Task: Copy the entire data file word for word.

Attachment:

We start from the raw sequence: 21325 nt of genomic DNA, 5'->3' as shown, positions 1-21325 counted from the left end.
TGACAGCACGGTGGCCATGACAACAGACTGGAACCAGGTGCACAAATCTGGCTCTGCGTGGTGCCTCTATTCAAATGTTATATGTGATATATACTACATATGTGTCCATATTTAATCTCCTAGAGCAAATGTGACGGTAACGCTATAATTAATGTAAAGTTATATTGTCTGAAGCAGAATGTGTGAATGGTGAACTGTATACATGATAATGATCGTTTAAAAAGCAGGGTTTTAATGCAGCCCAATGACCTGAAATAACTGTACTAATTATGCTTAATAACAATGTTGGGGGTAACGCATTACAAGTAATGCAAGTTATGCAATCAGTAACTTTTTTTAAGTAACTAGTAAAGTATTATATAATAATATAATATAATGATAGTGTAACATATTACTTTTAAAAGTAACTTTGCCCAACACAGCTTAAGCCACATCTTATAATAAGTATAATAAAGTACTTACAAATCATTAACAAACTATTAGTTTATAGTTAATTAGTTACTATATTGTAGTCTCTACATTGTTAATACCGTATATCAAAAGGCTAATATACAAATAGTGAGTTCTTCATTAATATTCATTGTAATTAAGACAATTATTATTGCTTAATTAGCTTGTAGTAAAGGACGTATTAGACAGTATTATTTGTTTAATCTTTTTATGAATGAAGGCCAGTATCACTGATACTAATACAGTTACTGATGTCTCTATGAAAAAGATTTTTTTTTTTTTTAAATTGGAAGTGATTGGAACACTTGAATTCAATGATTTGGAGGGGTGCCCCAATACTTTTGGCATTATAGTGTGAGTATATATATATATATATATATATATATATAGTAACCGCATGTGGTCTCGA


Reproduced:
We start from the raw sequence: 21325 nt of genomic DNA, 5'->3' as shown, positions 1-21325 counted from the left end.
TGACAGCACGGTGGCCATGACAACAGACTGGAACCAGGTGCACAAATCTGGCTCTGCGTGGTGCCTCTATTCAAATGTTATATGTGATATATACTACATATGTGTCCATATTTAATCTCCTAGAGCAAATGTGACGGTAACGCTATAATTAATGTAAAGTTATATTGTCTGAAGCAGAATGTGTGAATGGTGAACTGTATACATGATAATGATCGTTTAAAAAGCAGGGTTTTAATGCAGCCCAATGACCTGAAATAACTGTACTAATTATGCTTAATAACAATGTTGGGGGTAACGCATTACAAGTAATGCAAGTTATGCAATCAGTAACTTTTTTTAAGTAACTAGTAAAGTATTATATAATAATATAATATAATGATAGTGTAACATATTACTTTTAAAAGTAACTTTGCCCAACACAGCTTAAGCCACATCTTATAATAAGTATAATAAAGTACTTACAAATCATTAACAAACTATTAGTTTATAGTTAATTAGTTACTATATTGTAGTCTCTACATTGTTAATACCGTATATCAAAAGGCTAATATACAAATAGTGAGTTCTTCATTAATATTCATTGTAATTAAGACAATTATTATTGCTTAATTAGCTTGTAGTAAAGGACGTATTAGACAGTATTATTTGTTTAATCTTTTTATGAATGAAGGCCAGTATCACTGATACTAATACAGTTACTGATGTCTCTATGAAAAAGATTTTTTTTTTTTTTAAATTGGAAGTGATTGGAACACTTGAATTCAATGATTTGGAGGGGTGCCCCAATACTTTTGGCATTATAGTGTGAGTATATATATATATATATATATATATATATAGTAACCGCATGTGGTCTCGA